Bonfire Night!

Remember, remember! The fifth of November!

The Gunpowder Plot

The year? 1605. Where? Parliament, England. Who? Guy Fawkes, Robert Catesby, Francis Tresham (among others). The Plan? Blow up Parliament (with many kegs of gunpowder) in order to set things in motion for English Catholics.

Every year, on the 5th of November, many gather together in honor of that fateful day of the failed Gunpowder Plot. With fireworks, food, festivities, and bonfires galore, the world gathers in memoriam of this rebellion in the hopes of never forgetting such an attempt at religious freedom.

Bonfire Night Festivities

Sunday, Oct. 5th, 7pm


Bring your fireworks and friends (but leave your conspirators at home) as we celebrate a day that will live in infamy - the day of the Gunpowder Plot.

A Little History...

1605, Parliament is set to open the 5th of November. Now, during this time, Catholics were not being treated fairly; harsh laws restricting the practice of their religion and religious intolerance were causing quite an upset. Robert Catesby, along with Guy Fawkes, Francis Tresham, and others, were all against the horrible conditions for Catholics in England and crafted a plan to tip the scales in the favour of the Catholics: plant large amounts of gunpowder in the cellar of Parliament and detonate it on the 5th of November - when King James I would make his appearance - thus killing him, and allowing his daughter, Elizabeth, to ascend to the throne and making Britain a Catholic nation.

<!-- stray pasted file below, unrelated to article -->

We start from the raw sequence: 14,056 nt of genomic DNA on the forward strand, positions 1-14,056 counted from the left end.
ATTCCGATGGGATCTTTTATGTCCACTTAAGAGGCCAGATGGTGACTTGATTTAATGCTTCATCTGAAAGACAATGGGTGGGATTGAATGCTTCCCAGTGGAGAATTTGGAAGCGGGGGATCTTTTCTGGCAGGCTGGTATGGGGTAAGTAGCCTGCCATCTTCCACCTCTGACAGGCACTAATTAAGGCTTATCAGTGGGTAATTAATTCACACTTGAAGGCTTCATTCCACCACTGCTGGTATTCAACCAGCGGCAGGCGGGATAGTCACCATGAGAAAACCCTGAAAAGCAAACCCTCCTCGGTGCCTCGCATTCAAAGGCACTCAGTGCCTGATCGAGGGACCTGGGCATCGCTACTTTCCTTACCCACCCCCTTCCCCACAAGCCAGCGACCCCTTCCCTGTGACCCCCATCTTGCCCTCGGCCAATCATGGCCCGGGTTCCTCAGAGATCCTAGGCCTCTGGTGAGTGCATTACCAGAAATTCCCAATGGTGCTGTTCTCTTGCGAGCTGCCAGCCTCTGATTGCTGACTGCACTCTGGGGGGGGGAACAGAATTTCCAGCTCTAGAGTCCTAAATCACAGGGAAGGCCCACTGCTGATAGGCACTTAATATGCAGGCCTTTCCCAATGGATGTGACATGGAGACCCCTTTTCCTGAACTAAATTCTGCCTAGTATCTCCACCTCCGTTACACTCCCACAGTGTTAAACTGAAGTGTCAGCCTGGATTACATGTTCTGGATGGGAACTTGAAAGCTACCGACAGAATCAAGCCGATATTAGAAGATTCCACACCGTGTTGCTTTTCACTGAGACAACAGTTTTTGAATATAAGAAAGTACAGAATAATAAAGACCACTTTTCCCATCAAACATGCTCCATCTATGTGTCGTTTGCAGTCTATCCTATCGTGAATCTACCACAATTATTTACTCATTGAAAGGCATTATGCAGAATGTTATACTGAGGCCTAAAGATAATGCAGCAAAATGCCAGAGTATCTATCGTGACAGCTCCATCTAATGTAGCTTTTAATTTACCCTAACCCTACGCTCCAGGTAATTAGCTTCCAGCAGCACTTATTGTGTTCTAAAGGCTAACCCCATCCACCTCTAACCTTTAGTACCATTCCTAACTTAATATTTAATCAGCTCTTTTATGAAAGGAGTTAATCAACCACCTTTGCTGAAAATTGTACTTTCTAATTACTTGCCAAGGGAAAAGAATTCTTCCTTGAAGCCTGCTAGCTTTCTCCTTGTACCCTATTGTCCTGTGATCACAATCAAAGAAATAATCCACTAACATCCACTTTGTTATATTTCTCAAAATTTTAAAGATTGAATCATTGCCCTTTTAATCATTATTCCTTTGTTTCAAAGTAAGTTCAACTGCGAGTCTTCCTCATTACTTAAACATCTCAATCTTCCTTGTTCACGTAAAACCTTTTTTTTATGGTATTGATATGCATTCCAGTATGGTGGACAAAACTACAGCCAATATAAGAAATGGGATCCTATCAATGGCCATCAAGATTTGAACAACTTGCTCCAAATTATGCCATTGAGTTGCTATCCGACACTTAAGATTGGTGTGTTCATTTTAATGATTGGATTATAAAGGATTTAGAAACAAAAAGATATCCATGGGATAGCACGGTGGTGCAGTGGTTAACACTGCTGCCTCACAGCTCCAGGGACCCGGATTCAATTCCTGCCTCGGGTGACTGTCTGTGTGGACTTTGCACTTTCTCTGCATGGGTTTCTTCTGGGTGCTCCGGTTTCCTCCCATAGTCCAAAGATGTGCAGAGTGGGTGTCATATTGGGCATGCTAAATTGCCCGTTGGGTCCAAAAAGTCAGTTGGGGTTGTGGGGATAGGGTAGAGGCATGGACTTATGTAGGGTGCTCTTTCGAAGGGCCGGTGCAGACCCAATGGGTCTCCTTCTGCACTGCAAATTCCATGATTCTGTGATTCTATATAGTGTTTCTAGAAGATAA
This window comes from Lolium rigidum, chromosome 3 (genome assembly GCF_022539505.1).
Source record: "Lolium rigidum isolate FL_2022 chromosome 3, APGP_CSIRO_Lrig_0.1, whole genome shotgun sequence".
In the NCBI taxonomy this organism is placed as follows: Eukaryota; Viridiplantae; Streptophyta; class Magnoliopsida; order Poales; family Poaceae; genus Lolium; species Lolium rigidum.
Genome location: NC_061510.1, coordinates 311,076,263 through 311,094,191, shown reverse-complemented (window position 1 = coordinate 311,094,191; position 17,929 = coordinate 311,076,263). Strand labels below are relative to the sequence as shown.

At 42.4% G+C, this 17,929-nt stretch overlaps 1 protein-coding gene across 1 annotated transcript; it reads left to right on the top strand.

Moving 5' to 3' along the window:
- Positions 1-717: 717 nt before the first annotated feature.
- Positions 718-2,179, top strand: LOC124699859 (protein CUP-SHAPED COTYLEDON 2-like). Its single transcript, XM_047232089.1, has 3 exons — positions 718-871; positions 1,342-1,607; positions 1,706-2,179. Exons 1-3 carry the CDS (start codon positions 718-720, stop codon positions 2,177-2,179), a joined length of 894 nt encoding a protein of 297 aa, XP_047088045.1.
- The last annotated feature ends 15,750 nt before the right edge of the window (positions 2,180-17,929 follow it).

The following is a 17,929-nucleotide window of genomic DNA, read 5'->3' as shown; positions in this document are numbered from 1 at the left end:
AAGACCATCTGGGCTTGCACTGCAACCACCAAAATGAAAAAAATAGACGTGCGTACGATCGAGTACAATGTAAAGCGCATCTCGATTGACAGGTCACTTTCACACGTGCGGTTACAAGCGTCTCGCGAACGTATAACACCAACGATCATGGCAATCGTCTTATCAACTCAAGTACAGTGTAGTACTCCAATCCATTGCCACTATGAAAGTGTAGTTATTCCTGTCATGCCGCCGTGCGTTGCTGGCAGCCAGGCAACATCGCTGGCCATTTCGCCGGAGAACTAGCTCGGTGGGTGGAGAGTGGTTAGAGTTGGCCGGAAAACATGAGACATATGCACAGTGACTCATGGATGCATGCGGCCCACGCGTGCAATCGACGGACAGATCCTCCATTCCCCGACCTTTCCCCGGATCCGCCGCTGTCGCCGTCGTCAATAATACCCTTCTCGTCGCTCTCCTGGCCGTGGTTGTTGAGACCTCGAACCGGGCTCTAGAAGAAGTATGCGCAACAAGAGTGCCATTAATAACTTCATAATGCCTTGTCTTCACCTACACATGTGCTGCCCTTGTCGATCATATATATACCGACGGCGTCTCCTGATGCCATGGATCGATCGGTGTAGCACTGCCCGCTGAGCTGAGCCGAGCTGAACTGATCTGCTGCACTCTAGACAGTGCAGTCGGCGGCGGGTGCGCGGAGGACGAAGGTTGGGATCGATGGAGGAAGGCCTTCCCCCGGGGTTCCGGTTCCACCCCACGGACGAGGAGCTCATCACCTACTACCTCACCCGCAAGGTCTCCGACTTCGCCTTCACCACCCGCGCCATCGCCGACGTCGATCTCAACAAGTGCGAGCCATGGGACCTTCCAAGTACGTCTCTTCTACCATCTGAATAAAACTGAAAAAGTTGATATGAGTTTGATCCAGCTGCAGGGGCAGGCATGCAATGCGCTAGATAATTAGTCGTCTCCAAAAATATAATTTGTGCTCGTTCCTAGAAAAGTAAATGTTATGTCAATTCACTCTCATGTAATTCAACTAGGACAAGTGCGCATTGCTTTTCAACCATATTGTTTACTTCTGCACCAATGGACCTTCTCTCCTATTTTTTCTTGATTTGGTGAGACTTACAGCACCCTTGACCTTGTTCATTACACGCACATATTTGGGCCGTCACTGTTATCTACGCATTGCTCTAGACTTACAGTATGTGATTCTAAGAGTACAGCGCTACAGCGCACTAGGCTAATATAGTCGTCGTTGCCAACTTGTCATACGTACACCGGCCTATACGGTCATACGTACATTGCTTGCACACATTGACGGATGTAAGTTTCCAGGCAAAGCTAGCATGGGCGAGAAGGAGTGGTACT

However, things did not go as planned... Suddenly, MP Lord Monteagle receives a mysterious letter not ten days from the "D-Day", warning him NOT to arrive at Parliament on the 5th of November. Now, it's suspected, but not entirely proven, that Francis Tresham (whom happens to be the brother-in-law to Lord Monteagle) sent the letter, but who knows?

Lord Monteagle, not one to let horrible things happen, does not conceal the letter. He shares it around Parliament and eventually the kegs of gunpowder are discovered in the cellar of Parliament and the plot was foiled - almost all of the men involved were imprisoned and executed.

Eventually, King James I, in what could be seen as an act of relief and humility, deemed the 5th of November a national holiday.


Please be careful with ALL flammable materials and use under adult supervision. Enjoy yourself, responsibly.

Guy Fawkes lost his life, but wouldn't have wanted you too.

Bonfire Safety Tips with Guy Fawkes